Figure 1.--This boy is a prefect at his preparatory school. Notice the prefect badge on his lapel. Also notice the grey shirt and school crest.
Besides the major school uniform garments, another of other items have been worn or used by English school boys. Some like book bags or satchels were also used in other countries, although the types and styles may have varied. There were two basic types of English school book bags. Other iems like the snake belt seem to have been primarily worn in England. Blazer and cap badges are another item primarily associated with English and British schools in general. Like the major unifom items, these items have in some cases changed significantly over time. Some like the snake belt have almost disappeared.
Other iems like the snake belt seem to have been oprimatily worn in England. Some like the snake belt have almost disappeared. The so-called 'snake-belt' was at one time an extremely common item of English (and indeed of British) school uniform, although it tended to be worn on many other occasions too as part of regular boyswear. It consisted of an elasticated strip, fastened at the front with an S-shaped metal hook-buckle fashioned as a snake; it was, obviously, this feature of the belt which gave it its popular name.
Blazer and cap crests are another item primarily associated with English and British schools in general. Most schools in England have adopted a badge in order to distinguish themselves from other schools. The badges may be seen on notice boards in front of schools, at various locations within schools, and on stationery, including, quite often, pupils' exercise books. They have also been displayed on items of school uniform: on blazers and school caps and, less frequently, on pullovers or ties. In those few schools where a straw boater has been worn, the badge has sometimes (but not always) been displayed on the ribbon hatband.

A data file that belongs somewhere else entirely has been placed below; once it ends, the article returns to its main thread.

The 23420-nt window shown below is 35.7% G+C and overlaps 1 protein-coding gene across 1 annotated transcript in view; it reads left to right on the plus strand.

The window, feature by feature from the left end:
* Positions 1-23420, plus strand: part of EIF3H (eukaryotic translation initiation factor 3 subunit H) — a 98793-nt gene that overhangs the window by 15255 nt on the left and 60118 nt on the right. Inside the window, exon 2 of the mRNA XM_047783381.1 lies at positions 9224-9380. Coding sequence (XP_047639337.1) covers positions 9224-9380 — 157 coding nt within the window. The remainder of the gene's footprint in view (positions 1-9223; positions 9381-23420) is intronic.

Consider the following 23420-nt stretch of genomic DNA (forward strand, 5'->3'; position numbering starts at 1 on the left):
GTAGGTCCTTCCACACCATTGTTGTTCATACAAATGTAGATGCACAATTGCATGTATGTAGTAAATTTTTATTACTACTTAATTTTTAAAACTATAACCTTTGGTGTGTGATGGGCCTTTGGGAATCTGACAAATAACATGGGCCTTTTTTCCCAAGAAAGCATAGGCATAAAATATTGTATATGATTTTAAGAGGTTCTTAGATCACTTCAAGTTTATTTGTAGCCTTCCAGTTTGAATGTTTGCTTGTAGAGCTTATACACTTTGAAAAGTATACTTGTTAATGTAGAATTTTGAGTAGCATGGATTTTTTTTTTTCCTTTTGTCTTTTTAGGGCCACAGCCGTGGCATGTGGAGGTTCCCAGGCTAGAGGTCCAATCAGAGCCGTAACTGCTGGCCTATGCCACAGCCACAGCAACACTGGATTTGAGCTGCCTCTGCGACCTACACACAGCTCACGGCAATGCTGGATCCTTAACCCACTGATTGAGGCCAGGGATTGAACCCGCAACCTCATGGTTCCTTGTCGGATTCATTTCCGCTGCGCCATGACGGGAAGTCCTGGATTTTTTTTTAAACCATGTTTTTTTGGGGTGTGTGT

Schoolboys wore a range of badges with their school uniforms. They identified a variety of acomplishments or positions achieved by the boys. These badges varied from school to school. Boys who had been given positions of authority such as the head boy or prefects might have pins identifying them. The names for these positions might vary somewhat at different schools. Boys who had won their colors in games (sports) often received badges. Commonly they might have the name of the sport such as cricket por football. Other activities might also have pins, sich as library. There might also be pins given as prizes in school competitions. The various boarding houses might also have pins, often in different colors. House pons might also be used in day schools as a way of organizing the boys.
Some like book bags or satchels were also used in other countries, although the types and styles may have varied. There were two basic types of English school book bags. Some boys wore both a single strap-style satchel. One HBC contributor indicates that this style was typical of the ones commonly worn at grammar schools (academically selective secondary schools) in the 1950s and 60s. Others boys wore the rucksack style with the two over the shoulder straps.
With the two shoulder, it was worn in the middle of the back. And what was irritating was, the Jewish boys all seemed to be given briefcases for their Bar Mitzvahs (initiation into manhood, shortly after the 12th birthday), whereas the rest of us had to carry on with our satchels (which were far from worn out, of course) for a good while longer.
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